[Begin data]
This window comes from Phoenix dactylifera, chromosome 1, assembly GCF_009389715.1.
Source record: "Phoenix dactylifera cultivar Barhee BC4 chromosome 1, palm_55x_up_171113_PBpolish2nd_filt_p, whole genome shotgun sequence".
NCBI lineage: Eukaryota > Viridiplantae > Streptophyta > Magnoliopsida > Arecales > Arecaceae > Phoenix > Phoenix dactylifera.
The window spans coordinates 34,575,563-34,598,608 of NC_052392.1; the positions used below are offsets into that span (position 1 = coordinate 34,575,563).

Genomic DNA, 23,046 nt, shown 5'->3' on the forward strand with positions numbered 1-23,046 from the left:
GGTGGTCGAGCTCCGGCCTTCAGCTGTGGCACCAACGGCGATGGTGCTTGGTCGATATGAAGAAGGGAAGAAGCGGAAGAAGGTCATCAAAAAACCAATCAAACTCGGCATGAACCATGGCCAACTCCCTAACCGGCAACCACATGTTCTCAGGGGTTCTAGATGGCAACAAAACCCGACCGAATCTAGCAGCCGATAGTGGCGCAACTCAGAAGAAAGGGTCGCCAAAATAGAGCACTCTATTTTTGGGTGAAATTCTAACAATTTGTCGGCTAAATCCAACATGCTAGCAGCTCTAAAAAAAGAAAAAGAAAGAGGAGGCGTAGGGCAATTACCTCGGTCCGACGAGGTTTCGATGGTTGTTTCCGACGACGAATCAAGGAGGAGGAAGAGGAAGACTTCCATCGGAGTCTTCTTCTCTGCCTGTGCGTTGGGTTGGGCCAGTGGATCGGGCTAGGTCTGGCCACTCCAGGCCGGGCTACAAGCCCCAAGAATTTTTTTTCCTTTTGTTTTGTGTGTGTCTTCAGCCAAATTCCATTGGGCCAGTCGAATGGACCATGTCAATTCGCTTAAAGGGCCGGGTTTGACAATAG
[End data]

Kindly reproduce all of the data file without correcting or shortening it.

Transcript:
This window comes from Phoenix dactylifera, chromosome 1, assembly GCF_009389715.1.
Source record: "Phoenix dactylifera cultivar Barhee BC4 chromosome 1, palm_55x_up_171113_PBpolish2nd_filt_p, whole genome shotgun sequence".
NCBI lineage: Eukaryota > Viridiplantae > Streptophyta > Magnoliopsida > Arecales > Arecaceae > Phoenix > Phoenix dactylifera.
The window spans coordinates 34,575,563-34,598,608 of NC_052392.1; the positions used below are offsets into that span (position 1 = coordinate 34,575,563).

Genomic DNA, 23,046 nt, shown 5'->3' on the forward strand with positions numbered 1-23,046 from the left:
GGTGGTCGAGCTCCGGCCTTCAGCTGTGGCACCAACGGCGATGGTGCTTGGTCGATATGAAGAAGGGAAGAAGCGGAAGAAGGTCATCAAAAAACCAATCAAACTCGGCATGAACCATGGCCAACTCCCTAACCGGCAACCACATGTTCTCAGGGGTTCTAGATGGCAACAAAACCCGACCGAATCTAGCAGCCGATAGTGGCGCAACTCAGAAGAAAGGGTCGCCAAAATAGAGCACTCTATTTTTGGGTGAAATTCTAACAATTTGTCGGCTAAATCCAACATGCTAGCAGCTCTAAAAAAAGAAAAAGAAAGAGGAGGCGTAGGGCAATTACCTCGGTCCGACGAGGTTTCGATGGTTGTTTCCGACGACGAATCAAGGAGGAGGAAGAGGAAGACTTCCATCGGAGTCTTCTTCTCTGCCTGTGCGTTGGGTTGGGCCAGTGGATCGGGCTAGGTCTGGCCACTCCAGGCCGGGCTACAAGCCCCAAGAATTTTTTTTCCTTTTGTTTTGTGTGTGTCTTCAGCCAAATTCCATTGGGCCAGTCGAATGGACCATGTCAATTCGCTTAAAGGGCCGGGTTTGACAATAG